The same can be said in Kansas, where a nine-member staff oversees more than 6,000 dams, 220 of which are high-hazard. Half of those positions are funded by federal grants. “We're definitely on a downward trend in funding. It's pretty bleak.” says Chad Voigt, who manages the state's water structures program.
In Iowa and Kansas, as in many states, inspectors generally find time to at least monitor known high-hazard dams, those whose failures could kill nearby residents. But that hasn't always been the case in other states.
In Hawaii, it took a major tragedy to turn officials' attention to dam safety. The state was late to adopt safety standards for the 142 dams on its islands. Then, in March 2006, the Kaloko Dam burst under the pressure of heavy rain, killing seven people on the island of Kauai. An investigation found that the 100-year old dam, erroneously classified as low-hazard, had rarely been inspected. Hawaii now has a five-member dam safety staff with a budget of more than $750,000.
One reason for faulty classification of dams is that suburban development has pushed into rural areas where engineers long ago planned dam construction with only agriculture in mind. Those dams were considered low-hazard; failure meant only flooded land — not inundated homes or businesses or threatened lives. As a result, such dams often lack the safeguards needed to protect people living nearby.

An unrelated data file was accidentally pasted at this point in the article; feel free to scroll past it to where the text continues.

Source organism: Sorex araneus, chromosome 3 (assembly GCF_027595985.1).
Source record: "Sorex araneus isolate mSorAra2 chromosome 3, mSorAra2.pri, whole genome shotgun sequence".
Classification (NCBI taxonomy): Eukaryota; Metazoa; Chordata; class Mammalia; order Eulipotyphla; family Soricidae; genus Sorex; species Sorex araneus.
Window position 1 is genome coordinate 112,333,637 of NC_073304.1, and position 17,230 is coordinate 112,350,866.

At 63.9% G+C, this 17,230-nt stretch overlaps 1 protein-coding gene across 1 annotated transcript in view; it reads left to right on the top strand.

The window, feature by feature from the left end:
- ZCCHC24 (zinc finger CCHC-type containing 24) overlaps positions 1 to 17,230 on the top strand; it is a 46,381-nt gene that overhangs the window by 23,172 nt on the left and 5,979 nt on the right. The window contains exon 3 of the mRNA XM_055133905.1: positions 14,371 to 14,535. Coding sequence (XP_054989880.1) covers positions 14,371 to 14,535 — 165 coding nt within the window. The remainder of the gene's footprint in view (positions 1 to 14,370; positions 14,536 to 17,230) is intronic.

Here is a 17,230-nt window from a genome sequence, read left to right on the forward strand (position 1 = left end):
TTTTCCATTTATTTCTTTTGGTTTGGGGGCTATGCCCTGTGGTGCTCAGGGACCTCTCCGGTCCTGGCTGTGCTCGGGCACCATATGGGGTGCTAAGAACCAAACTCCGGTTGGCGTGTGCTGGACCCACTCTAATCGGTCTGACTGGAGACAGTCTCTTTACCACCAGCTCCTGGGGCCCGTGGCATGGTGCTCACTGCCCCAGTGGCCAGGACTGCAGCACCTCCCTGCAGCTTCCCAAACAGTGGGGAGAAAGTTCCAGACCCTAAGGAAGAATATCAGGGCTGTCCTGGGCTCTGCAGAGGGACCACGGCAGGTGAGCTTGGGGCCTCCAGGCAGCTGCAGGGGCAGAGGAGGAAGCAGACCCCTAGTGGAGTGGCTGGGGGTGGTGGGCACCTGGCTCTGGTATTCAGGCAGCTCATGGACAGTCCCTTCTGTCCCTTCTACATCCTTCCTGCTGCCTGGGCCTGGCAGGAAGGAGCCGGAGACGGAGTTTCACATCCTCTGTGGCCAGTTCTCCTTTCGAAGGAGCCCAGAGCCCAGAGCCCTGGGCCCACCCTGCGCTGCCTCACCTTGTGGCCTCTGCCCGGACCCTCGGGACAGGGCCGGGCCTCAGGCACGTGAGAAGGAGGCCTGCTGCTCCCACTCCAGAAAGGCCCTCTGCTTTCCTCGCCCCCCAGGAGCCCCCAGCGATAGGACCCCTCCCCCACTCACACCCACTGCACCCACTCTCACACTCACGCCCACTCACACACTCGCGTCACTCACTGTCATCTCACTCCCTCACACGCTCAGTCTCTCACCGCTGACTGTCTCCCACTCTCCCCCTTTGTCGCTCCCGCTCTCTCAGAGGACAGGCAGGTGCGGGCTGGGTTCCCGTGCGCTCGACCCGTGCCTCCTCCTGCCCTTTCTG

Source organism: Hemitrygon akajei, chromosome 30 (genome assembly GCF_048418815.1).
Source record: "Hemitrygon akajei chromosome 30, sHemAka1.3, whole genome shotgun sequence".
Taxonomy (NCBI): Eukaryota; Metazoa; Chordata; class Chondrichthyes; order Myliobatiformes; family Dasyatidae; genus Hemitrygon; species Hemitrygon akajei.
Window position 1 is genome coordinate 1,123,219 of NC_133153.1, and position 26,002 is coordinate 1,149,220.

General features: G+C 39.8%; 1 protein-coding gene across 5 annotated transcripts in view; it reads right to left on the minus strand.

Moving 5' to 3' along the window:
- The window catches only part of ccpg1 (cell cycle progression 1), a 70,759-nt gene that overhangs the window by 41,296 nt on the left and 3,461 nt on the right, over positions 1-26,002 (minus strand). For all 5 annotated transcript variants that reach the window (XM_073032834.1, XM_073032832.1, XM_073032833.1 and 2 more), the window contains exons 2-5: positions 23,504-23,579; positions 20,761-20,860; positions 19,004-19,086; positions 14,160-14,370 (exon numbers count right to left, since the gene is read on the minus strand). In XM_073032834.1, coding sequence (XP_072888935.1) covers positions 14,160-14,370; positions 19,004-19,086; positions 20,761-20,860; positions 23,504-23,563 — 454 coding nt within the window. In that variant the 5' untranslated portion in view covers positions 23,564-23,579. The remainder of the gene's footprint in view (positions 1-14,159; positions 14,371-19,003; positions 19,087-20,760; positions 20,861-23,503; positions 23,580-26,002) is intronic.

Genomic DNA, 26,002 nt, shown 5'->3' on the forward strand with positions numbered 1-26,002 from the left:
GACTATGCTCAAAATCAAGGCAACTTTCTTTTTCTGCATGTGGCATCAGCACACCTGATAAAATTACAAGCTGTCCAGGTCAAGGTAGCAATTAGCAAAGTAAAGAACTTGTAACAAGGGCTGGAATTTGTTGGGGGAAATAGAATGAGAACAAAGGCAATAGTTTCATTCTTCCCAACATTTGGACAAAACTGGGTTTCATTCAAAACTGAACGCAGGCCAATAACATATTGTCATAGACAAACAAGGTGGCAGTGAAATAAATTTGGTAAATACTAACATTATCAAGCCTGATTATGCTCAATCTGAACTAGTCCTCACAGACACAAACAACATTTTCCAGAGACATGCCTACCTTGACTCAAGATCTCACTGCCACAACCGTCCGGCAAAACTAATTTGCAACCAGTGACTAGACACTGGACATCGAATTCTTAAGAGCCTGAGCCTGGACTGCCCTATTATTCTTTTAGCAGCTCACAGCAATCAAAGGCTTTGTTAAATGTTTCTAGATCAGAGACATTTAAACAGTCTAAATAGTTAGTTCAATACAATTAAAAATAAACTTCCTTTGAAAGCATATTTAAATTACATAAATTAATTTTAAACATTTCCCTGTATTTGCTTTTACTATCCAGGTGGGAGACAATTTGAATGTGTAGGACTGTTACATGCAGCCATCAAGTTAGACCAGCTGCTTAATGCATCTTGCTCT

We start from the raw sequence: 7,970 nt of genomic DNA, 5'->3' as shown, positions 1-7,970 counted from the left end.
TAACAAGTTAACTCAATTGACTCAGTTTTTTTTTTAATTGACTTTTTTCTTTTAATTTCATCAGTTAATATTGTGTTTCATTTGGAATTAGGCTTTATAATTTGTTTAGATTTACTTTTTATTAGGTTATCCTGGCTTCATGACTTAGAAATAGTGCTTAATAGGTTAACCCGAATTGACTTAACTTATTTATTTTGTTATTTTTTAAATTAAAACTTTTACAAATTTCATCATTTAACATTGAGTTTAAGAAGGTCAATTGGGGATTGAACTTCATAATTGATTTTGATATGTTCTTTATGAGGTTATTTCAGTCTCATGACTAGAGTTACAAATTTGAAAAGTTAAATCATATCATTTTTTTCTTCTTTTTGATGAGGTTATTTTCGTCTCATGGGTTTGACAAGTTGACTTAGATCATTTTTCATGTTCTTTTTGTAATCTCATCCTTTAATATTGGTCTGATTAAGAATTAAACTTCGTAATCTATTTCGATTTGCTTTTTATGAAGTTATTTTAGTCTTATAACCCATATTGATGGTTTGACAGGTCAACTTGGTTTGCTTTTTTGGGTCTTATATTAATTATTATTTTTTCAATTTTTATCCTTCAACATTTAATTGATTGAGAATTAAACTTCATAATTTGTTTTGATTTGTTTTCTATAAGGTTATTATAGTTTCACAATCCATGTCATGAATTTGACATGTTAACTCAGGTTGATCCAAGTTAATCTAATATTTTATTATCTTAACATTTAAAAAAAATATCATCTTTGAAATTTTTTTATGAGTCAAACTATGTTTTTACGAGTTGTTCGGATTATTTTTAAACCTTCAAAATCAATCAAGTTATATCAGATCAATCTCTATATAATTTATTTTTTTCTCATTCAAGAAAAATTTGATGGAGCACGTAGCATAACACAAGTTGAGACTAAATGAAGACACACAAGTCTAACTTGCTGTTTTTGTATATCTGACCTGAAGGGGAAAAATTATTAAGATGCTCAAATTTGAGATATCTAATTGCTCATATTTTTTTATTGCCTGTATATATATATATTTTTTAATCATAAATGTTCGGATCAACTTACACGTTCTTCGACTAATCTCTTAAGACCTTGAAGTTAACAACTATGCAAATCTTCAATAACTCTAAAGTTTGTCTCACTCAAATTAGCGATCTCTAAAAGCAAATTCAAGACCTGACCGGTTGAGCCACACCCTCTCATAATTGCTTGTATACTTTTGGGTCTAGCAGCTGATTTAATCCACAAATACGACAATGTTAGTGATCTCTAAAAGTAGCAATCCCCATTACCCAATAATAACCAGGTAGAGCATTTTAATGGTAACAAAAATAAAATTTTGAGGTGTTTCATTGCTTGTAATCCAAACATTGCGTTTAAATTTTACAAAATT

Inspectors try to keep tabs on those dams, but they can be time-consuming to pinpoint. Between 1998 and 2012, the number of state-regulated high-hazard dams in the country increased by more than 2,000, according to tracking by the Association of State Dam Safety Officials.
In Georgia, whose population has grown substantially since 2006, federal money has helped the state make a dent in its backlog of unclassified dams, but more than 500 still need to be looked at.
In 2011, the state classified 474 of its more than 4,000 dams as high-hazard. The program's staff has seven workers. Tom Woosley, the program's manager, says private dam owners should take more responsibility for maintenance and inspect their dams quarterly. But few are vigilant.
The situation is different in Kansas, where state regulators are increasingly privatizing the inspections process, requiring owners to get private contractors to sign off on their dams. The process has helped ease the state's burden, but it's also led to a backlog of paperwork, Voigt says.
“We're not able to keep up.”